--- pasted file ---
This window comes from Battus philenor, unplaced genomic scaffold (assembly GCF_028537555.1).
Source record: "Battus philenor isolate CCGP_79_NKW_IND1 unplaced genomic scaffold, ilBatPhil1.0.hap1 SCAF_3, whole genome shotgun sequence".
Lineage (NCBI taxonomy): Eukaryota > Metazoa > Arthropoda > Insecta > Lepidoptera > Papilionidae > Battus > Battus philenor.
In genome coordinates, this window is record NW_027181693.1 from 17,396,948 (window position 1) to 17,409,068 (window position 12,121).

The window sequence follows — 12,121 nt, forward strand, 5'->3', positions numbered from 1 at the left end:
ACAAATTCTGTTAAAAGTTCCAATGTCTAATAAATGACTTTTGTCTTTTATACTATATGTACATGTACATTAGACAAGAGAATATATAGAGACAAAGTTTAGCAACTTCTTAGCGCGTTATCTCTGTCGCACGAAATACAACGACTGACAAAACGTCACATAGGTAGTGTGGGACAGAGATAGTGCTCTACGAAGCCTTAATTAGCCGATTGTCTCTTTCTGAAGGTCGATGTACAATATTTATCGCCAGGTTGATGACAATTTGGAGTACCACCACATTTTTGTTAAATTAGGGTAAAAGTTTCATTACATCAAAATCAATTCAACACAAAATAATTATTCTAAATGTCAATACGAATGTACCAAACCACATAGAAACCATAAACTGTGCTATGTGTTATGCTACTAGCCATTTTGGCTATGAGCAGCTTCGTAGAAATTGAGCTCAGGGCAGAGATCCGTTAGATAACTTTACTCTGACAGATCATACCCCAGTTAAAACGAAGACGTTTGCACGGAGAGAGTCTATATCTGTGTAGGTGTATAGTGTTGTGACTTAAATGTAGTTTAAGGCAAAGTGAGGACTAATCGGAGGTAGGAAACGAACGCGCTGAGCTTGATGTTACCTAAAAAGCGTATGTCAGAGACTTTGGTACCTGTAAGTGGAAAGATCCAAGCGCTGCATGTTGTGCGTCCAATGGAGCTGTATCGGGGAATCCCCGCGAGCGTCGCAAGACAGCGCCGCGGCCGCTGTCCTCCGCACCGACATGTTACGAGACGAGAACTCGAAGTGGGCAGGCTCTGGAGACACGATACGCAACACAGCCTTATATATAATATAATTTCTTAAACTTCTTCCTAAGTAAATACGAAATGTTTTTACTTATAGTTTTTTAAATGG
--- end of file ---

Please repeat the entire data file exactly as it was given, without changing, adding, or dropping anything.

This window comes from Battus philenor, unplaced genomic scaffold (assembly GCF_028537555.1).
Source record: "Battus philenor isolate CCGP_79_NKW_IND1 unplaced genomic scaffold, ilBatPhil1.0.hap1 SCAF_3, whole genome shotgun sequence".
Lineage (NCBI taxonomy): Eukaryota > Metazoa > Arthropoda > Insecta > Lepidoptera > Papilionidae > Battus > Battus philenor.
In genome coordinates, this window is record NW_027181693.1 from 17,396,948 (window position 1) to 17,409,068 (window position 12,121).

The window sequence follows — 12,121 nt, forward strand, 5'->3', positions numbered from 1 at the left end:
ACAAATTCTGTTAAAAGTTCCAATGTCTAATAAATGACTTTTGTCTTTTATACTATATGTACATGTACATTAGACAAGAGAATATATAGAGACAAAGTTTAGCAACTTCTTAGCGCGTTATCTCTGTCGCACGAAATACAACGACTGACAAAACGTCACATAGGTAGTGTGGGACAGAGATAGTGCTCTACGAAGCCTTAATTAGCCGATTGTCTCTTTCTGAAGGTCGATGTACAATATTTATCGCCAGGTTGATGACAATTTGGAGTACCACCACATTTTTGTTAAATTAGGGTAAAAGTTTCATTACATCAAAATCAATTCAACACAAAATAATTATTCTAAATGTCAATACGAATGTACCAAACCACATAGAAACCATAAACTGTGCTATGTGTTATGCTACTAGCCATTTTGGCTATGAGCAGCTTCGTAGAAATTGAGCTCAGGGCAGAGATCCGTTAGATAACTTTACTCTGACAGATCATACCCCAGTTAAAACGAAGACGTTTGCACGGAGAGAGTCTATATCTGTGTAGGTGTATAGTGTTGTGACTTAAATGTAGTTTAAGGCAAAGTGAGGACTAATCGGAGGTAGGAAACGAACGCGCTGAGCTTGATGTTACCTAAAAAGCGTATGTCAGAGACTTTGGTACCTGTAAGTGGAAAGATCCAAGCGCTGCATGTTGTGCGTCCAATGGAGCTGTATCGGGGAATCCCCGCGAGCGTCGCAAGACAGCGCCGCGGCCGCTGTCCTCCGCACCGACATGTTACGAGACGAGAACTCGAAGTGGGCAGGCTCTGGAGACACGATACGCAACACAGCCTTATATATAATATAATTTCTTAAACTTCTTCCTAAGTAAATACGAAATGTTTTTACTTATAGTTTTTTAAATGG